Social conditioning and hyper sensitivity has caused the words that have been acceptably used to describe a group to be hurtful. Thats why Black and Jew have become slurs. First black people were called colored, then negro, then Black and now African American. African American is the only acceptable term left, i cant wait till that goes out of style. However i think the term is too convoluted with nonsense for anyone to discern a negative meaning.

  • I wanted to clarify something. It is not that Jews are superior at all. They are equal beings as are all people. Their plight is more of a responsibility – a living law if you will. Nowhere is it stated that chosen is always a blessing, it can also be seen as a curse. Ask somebody about it and look through your history as well. Hopefully you will see the reasoning and measure of what I have said.

    Furthermore, let’s all grow thicker skin as it is more akin to getting somewhere in converse.

    Love always

  • Prehaps one of the Arab readers here can explain what this means.When a Palestinian group called Al Awdabegin start chanting in Arabic ” Al Yahud Kelabna” ?

    JOSEPH WAHED,who grew up in Egypt,remembers this: distressing for me since it conjured up terrible memories of when I was a young boy growing up in Egypt. These memories included Egyptian mobs descending upon the Jewish quarter of Cairo chanting ” Al Yahud Kelabna,” followed by violence that left some Jews dead and injured and the community dazed.Egyptian Muslim mobs no longer do this, but only because there is no longer an Egyptian Jewish community to speak of. We once were over 80,000. Today there are fewer than 50 Jews remaining in Egypt, according to one official tally.Being Jewish was criminalized in Egypt in the late 1940s. Other Arab states such as Iraq, Libya, and Syria, passed similar laws. Jews began facing iron walls of discrimination and harassment by the authorities. Most of us were dispossessed. Our schools, homes, synagogues, businesses, farms, and hospitals, were all confiscated by Arab governments. Our rich, 3,000-year-old culture and heritage was decimated. No trial, no jury, no justice.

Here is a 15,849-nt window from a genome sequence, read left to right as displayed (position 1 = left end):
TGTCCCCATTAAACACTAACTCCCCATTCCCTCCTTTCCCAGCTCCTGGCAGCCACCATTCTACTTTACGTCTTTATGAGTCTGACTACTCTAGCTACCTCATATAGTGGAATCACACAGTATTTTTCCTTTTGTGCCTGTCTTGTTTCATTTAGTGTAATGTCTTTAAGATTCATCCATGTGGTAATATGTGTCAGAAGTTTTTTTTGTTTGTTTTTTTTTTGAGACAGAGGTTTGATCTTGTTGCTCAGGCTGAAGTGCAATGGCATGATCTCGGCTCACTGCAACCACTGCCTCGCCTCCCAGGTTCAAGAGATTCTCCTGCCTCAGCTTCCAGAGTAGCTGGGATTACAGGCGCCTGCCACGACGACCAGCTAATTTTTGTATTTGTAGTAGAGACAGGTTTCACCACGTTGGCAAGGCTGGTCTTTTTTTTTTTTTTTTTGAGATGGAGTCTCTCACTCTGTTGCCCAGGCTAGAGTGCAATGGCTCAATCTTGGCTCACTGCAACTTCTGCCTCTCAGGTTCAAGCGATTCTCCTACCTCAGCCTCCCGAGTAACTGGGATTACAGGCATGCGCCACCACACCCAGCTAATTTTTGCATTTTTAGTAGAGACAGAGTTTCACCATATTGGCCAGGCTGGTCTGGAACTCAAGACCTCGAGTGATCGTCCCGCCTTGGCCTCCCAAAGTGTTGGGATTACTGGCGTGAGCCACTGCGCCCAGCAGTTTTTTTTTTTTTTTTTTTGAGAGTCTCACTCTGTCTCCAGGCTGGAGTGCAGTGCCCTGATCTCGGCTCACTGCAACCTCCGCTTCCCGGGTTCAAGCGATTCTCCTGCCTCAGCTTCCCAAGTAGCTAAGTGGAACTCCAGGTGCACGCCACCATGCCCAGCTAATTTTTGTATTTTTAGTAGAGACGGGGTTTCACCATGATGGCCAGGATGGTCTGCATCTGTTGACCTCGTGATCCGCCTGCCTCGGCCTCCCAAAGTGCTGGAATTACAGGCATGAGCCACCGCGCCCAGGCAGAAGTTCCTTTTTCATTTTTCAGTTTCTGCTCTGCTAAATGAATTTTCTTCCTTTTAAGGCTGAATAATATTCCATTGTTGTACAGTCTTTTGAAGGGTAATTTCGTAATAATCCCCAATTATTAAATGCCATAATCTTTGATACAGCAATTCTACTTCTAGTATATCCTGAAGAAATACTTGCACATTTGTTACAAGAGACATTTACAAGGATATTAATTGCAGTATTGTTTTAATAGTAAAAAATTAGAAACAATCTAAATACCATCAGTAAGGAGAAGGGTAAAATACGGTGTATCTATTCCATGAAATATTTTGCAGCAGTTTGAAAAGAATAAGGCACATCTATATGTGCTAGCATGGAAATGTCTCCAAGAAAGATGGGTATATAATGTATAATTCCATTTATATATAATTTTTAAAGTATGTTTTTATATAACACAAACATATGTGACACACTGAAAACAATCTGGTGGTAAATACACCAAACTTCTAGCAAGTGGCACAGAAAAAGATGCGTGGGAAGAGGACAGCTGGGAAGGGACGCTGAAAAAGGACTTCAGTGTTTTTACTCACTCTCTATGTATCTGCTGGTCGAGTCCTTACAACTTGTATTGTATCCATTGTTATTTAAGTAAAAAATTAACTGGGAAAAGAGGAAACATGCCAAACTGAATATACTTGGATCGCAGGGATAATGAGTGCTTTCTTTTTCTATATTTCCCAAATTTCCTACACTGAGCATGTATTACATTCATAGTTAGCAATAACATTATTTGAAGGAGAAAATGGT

• Relax. Your ultrasensitivity is a direct consequence of living in Canada, In Jordan everyone bel3an sansafeel al yahood on daily basis. The dinner party situation happens only if you talk nicely about Jews.
    In Jordan the controversial word is another J word for Jordanian and a P word for Palestinian. Always think 100 times before spelling anyone of them.

  • 7aki Fadi: it affected me more over there than it does here in amman. mostly because when i talk about israel and when i hear others talking about it i always says “isra2eeli” or “sahyooni” (israeli or zionist) because im referring (and most are referring) to a political structure rather than a religion. (and stalk away!) 😀

    G: There are people in this world who are very ill educated, who are stuck in that mob mentality. but moreover, again, the word “yahood” (jew) and the word “sahyooni” (zionist) have come to mean the exact same thing. the impression imparted on the arab world is that there is no difference. people say the word “jew” out of habit now. it makes it harder to separate them when there are so many elements, including Israel itself, that seem to want them meaning the same thing.

    D.B. Shobrawy: nice to see you on my blog. i agree with the level of political correctness and the hyper sensitivity you’re talking about but i’m hoping we can get to a place where states of mind are shifted. and while the political correctness of “blacks” is a good example of social tendencies, theirs is a struggle that is very different than that of the political structure of israel and zionism with relations to jews